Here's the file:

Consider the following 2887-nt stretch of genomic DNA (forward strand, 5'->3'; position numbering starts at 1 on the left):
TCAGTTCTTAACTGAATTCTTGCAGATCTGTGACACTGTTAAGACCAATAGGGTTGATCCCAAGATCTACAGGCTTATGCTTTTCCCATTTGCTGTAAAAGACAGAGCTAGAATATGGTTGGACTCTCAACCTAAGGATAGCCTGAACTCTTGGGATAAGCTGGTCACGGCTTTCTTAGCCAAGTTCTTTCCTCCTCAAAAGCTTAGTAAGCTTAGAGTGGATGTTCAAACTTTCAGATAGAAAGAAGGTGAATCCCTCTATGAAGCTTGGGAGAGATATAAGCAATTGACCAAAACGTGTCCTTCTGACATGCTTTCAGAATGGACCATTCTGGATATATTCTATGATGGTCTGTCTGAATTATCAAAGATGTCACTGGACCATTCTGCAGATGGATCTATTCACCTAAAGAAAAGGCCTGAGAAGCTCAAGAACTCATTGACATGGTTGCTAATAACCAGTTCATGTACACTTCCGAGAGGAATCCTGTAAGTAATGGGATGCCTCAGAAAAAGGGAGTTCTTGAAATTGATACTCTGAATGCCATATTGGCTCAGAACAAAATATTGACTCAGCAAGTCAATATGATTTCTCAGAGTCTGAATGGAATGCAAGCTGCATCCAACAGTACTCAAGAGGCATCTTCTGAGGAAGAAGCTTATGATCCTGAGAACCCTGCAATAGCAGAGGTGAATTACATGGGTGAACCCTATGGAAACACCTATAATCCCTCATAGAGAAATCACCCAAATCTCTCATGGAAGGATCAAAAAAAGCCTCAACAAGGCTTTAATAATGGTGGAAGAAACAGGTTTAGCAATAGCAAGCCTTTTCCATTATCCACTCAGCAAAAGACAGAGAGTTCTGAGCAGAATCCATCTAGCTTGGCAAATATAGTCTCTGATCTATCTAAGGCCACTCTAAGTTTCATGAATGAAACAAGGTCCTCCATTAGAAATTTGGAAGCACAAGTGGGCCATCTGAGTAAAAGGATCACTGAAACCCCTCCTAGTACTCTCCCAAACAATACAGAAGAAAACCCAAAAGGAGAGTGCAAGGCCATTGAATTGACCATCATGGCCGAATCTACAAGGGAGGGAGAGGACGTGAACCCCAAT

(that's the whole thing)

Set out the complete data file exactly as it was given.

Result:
Consider the following 2887-nt stretch of genomic DNA (forward strand, 5'->3'; position numbering starts at 1 on the left):
TCAGTTCTTAACTGAATTCTTGCAGATCTGTGACACTGTTAAGACCAATAGGGTTGATCCCAAGATCTACAGGCTTATGCTTTTCCCATTTGCTGTAAAAGACAGAGCTAGAATATGGTTGGACTCTCAACCTAAGGATAGCCTGAACTCTTGGGATAAGCTGGTCACGGCTTTCTTAGCCAAGTTCTTTCCTCCTCAAAAGCTTAGTAAGCTTAGAGTGGATGTTCAAACTTTCAGATAGAAAGAAGGTGAATCCCTCTATGAAGCTTGGGAGAGATATAAGCAATTGACCAAAACGTGTCCTTCTGACATGCTTTCAGAATGGACCATTCTGGATATATTCTATGATGGTCTGTCTGAATTATCAAAGATGTCACTGGACCATTCTGCAGATGGATCTATTCACCTAAAGAAAAGGCCTGAGAAGCTCAAGAACTCATTGACATGGTTGCTAATAACCAGTTCATGTACACTTCCGAGAGGAATCCTGTAAGTAATGGGATGCCTCAGAAAAAGGGAGTTCTTGAAATTGATACTCTGAATGCCATATTGGCTCAGAACAAAATATTGACTCAGCAAGTCAATATGATTTCTCAGAGTCTGAATGGAATGCAAGCTGCATCCAACAGTACTCAAGAGGCATCTTCTGAGGAAGAAGCTTATGATCCTGAGAACCCTGCAATAGCAGAGGTGAATTACATGGGTGAACCCTATGGAAACACCTATAATCCCTCATAGAGAAATCACCCAAATCTCTCATGGAAGGATCAAAAAAAGCCTCAACAAGGCTTTAATAATGGTGGAAGAAACAGGTTTAGCAATAGCAAGCCTTTTCCATTATCCACTCAGCAAAAGACAGAGAGTTCTGAGCAGAATCCATCTAGCTTGGCAAATATAGTCTCTGATCTATCTAAGGCCACTCTAAGTTTCATGAATGAAACAAGGTCCTCCATTAGAAATTTGGAAGCACAAGTGGGCCATCTGAGTAAAAGGATCACTGAAACCCCTCCTAGTACTCTCCCAAACAATACAGAAGAAAACCCAAAAGGAGAGTGCAAGGCCATTGAATTGACCATCATGGCCGAATCTACAAGGGAGGGAGAGGACGTGAACCCCAAT